In this study, the anaesthetic management of newborn and infant patients who underwent surgery for choanal atresia between 2009 and 2016 is discussed in the light of recently published literature.Methods:
The diagnoses, demographic data, anaesthetic risk and duration, additional anomalies, airway management, and complications that arose in 41 patients with choanal atresia who were operated on between 2009 and 2016 were evaluated retrospectively by examining their medical and anaesthesia records.Results:
The patients were divided into 2 groups: Group I—bilateral choanal atresia and Group II—unilateral choanal atresia. Of the 41 patients included in the study, 24 (58.53%) were in the bilateral group, and 17 (41.46%) were in the unilateral group. Fifteen (34.1%) of the patients were male, and 26 (59.1%) of the patients were female. The mean age of the 24 patients in Group I was 25.86 days (3–72), and the mean age of the 17 patients in Group II was 171.08 days (81–365). Additional congenital anomalies were present in 13 of the patients in the bilateral choanal atresia group and 3 of the patients in the unilateral choanal atresia group.Results:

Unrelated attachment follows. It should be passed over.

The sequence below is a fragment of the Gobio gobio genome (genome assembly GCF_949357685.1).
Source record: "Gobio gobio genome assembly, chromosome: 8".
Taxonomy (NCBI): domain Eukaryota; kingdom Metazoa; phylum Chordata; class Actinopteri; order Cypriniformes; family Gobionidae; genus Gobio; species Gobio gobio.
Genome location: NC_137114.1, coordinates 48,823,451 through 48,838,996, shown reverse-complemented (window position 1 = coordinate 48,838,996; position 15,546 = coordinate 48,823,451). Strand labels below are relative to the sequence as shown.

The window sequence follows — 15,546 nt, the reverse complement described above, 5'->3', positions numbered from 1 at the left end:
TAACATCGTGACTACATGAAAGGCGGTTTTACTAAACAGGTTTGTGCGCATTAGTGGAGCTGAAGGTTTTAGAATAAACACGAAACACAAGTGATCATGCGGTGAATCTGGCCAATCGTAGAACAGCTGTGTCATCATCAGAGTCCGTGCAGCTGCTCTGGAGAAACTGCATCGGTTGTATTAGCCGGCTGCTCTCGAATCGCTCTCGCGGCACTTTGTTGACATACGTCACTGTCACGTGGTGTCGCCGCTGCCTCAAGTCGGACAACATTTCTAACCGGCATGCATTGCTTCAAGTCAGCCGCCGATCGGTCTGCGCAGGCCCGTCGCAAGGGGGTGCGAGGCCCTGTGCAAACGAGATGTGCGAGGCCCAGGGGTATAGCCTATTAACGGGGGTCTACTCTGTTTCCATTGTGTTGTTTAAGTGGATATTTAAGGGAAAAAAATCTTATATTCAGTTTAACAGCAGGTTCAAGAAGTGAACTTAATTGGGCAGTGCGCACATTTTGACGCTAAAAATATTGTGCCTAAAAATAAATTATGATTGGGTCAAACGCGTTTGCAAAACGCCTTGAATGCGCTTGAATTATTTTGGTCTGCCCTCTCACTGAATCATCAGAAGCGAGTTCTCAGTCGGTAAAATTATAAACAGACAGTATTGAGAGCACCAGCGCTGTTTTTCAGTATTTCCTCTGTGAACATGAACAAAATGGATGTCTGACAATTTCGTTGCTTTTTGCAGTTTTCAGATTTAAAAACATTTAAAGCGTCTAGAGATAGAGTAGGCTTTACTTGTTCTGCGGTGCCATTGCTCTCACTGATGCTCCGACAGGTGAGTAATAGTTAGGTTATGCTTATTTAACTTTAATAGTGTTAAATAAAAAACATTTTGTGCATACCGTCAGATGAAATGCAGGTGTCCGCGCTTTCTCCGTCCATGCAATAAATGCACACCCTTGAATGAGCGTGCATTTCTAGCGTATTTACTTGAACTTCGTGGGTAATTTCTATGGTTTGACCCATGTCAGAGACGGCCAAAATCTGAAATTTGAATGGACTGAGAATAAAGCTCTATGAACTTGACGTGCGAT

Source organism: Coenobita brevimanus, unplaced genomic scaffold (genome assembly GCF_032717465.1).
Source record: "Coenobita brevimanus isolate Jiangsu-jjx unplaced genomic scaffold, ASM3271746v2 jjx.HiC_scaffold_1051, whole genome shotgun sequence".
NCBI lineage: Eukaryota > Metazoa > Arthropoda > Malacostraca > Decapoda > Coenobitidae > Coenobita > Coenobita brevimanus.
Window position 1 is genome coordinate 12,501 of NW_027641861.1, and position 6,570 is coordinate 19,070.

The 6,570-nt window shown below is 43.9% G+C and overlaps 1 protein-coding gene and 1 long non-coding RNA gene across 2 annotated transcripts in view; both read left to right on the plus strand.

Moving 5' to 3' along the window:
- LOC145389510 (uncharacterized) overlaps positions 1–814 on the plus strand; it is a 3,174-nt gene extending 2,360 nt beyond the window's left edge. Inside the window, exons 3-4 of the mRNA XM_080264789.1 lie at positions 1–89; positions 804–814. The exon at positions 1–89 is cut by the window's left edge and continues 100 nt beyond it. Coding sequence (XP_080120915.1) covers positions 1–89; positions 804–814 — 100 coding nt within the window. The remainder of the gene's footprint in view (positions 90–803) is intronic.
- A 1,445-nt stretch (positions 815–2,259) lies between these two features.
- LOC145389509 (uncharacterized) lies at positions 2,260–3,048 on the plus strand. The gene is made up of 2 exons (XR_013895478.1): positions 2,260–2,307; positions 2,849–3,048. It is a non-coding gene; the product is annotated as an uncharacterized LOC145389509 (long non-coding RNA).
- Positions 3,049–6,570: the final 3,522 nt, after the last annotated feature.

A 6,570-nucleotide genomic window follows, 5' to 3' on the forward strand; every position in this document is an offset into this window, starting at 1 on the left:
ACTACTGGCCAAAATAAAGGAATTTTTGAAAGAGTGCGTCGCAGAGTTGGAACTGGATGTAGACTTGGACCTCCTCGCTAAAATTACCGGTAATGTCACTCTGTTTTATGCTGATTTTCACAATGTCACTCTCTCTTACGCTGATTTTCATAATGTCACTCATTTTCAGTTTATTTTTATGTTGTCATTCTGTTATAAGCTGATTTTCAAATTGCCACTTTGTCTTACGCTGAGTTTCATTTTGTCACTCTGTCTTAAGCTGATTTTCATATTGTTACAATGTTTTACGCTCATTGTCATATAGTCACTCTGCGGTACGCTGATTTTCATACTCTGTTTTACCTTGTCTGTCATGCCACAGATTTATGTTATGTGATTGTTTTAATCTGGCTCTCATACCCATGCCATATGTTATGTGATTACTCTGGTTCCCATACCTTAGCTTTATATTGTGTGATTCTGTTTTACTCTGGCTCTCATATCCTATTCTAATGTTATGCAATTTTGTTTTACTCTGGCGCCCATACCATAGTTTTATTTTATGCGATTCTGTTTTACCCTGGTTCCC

Seven patients from Groups I and 2 patients from Group II were determined to have difficult airways. The laryngoscopic images from these patients were classified as grades 3 and 4 according to the Cormack–Lehane classification system. When the durations of anesthesia in the groups were compared, the duration of anesthesia in Group I was found to be significantly longer (Table 3). Anesthesia-related complications were observed in 9 patients (37.5%) from the bilateral choanal atresia group and in 4 patients (2.3%) from the unilateral atresia group. Steroids were used as prophylactics in these patients.Conclusions:
Congenital anomalies and their associated risks, as well as intubation and ventilation problems and the complications that might arise, must be considered in addition to anesthetic management when repairing choanal atresia in newborn and infant patients.